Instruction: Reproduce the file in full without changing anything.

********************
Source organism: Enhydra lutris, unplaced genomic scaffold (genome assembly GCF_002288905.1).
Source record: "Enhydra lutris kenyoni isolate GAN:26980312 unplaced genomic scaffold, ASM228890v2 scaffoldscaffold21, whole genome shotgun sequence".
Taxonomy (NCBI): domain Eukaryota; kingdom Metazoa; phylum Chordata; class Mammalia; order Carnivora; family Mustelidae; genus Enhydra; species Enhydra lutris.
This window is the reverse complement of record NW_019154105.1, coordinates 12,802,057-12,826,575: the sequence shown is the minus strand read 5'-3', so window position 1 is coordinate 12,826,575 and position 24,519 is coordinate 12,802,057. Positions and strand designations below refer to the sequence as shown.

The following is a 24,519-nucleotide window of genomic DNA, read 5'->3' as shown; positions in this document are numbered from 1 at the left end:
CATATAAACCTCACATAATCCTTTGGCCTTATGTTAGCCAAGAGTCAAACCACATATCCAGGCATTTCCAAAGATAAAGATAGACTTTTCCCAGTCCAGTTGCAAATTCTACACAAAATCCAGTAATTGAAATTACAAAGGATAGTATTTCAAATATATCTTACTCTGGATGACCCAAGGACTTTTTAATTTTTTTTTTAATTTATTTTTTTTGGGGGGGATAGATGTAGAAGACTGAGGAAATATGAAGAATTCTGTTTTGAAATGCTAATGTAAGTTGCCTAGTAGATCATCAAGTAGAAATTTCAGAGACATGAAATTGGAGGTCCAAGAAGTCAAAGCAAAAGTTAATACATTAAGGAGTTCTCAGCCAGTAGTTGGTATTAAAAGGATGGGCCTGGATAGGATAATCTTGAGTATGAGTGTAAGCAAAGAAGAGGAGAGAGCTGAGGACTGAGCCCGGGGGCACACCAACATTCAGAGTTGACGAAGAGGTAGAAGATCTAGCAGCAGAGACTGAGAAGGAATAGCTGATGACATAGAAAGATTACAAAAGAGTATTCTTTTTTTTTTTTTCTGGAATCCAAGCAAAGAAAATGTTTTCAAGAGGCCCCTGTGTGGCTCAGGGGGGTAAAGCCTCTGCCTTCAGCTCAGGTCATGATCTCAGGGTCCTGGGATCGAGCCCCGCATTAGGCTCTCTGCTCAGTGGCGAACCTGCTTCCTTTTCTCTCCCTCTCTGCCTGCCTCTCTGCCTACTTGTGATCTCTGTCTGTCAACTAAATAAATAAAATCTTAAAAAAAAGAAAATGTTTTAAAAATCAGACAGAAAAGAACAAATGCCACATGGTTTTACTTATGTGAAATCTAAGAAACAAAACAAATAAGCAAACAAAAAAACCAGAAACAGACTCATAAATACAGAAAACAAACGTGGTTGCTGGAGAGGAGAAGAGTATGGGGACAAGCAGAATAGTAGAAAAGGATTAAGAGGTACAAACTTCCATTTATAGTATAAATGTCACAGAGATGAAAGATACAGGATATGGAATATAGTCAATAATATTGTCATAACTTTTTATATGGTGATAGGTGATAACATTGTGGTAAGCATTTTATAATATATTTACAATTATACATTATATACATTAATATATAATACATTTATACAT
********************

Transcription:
Source organism: Enhydra lutris, unplaced genomic scaffold (genome assembly GCF_002288905.1).
Source record: "Enhydra lutris kenyoni isolate GAN:26980312 unplaced genomic scaffold, ASM228890v2 scaffoldscaffold21, whole genome shotgun sequence".
Taxonomy (NCBI): domain Eukaryota; kingdom Metazoa; phylum Chordata; class Mammalia; order Carnivora; family Mustelidae; genus Enhydra; species Enhydra lutris.
This window is the reverse complement of record NW_019154105.1, coordinates 12,802,057-12,826,575: the sequence shown is the minus strand read 5'-3', so window position 1 is coordinate 12,826,575 and position 24,519 is coordinate 12,802,057. Positions and strand designations below refer to the sequence as shown.

The following is a 24,519-nucleotide window of genomic DNA, read 5'->3' as shown; positions in this document are numbered from 1 at the left end:
CATATAAACCTCACATAATCCTTTGGCCTTATGTTAGCCAAGAGTCAAACCACATATCCAGGCATTTCCAAAGATAAAGATAGACTTTTCCCAGTCCAGTTGCAAATTCTACACAAAATCCAGTAATTGAAATTACAAAGGATAGTATTTCAAATATATCTTACTCTGGATGACCCAAGGACTTTTTAATTTTTTTTTTAATTTATTTTTTTTGGGGGGGATAGATGTAGAAGACTGAGGAAATATGAAGAATTCTGTTTTGAAATGCTAATGTAAGTTGCCTAGTAGATCATCAAGTAGAAATTTCAGAGACATGAAATTGGAGGTCCAAGAAGTCAAAGCAAAAGTTAATACATTAAGGAGTTCTCAGCCAGTAGTTGGTATTAAAAGGATGGGCCTGGATAGGATAATCTTGAGTATGAGTGTAAGCAAAGAAGAGGAGAGAGCTGAGGACTGAGCCCGGGGGCACACCAACATTCAGAGTTGACGAAGAGGTAGAAGATCTAGCAGCAGAGACTGAGAAGGAATAGCTGATGACATAGAAAGATTACAAAAGAGTATTCTTTTTTTTTTTTTCTGGAATCCAAGCAAAGAAAATGTTTTCAAGAGGCCCCTGTGTGGCTCAGGGGGGTAAAGCCTCTGCCTTCAGCTCAGGTCATGATCTCAGGGTCCTGGGATCGAGCCCCGCATTAGGCTCTCTGCTCAGTGGCGAACCTGCTTCCTTTTCTCTCCCTCTCTGCCTGCCTCTCTGCCTACTTGTGATCTCTGTCTGTCAACTAAATAAATAAAATCTTAAAAAAAAGAAAATGTTTTAAAAATCAGACAGAAAAGAACAAATGCCACATGGTTTTACTTATGTGAAATCTAAGAAACAAAACAAATAAGCAAACAAAAAAACCAGAAACAGACTCATAAATACAGAAAACAAACGTGGTTGCTGGAGAGGAGAAGAGTATGGGGACAAGCAGAATAGTAGAAAAGGATTAAGAGGTACAAACTTCCATTTATAGTATAAATGTCACAGAGATGAAAGATACAGGATATGGAATATAGTCAATAATATTGTCATAACTTTTTATATGGTGATAGGTGATAACATTGTGGTAAGCATTTTATAATATATTTACAATTATACATTATATACATTAATATATAATACATTTATACAT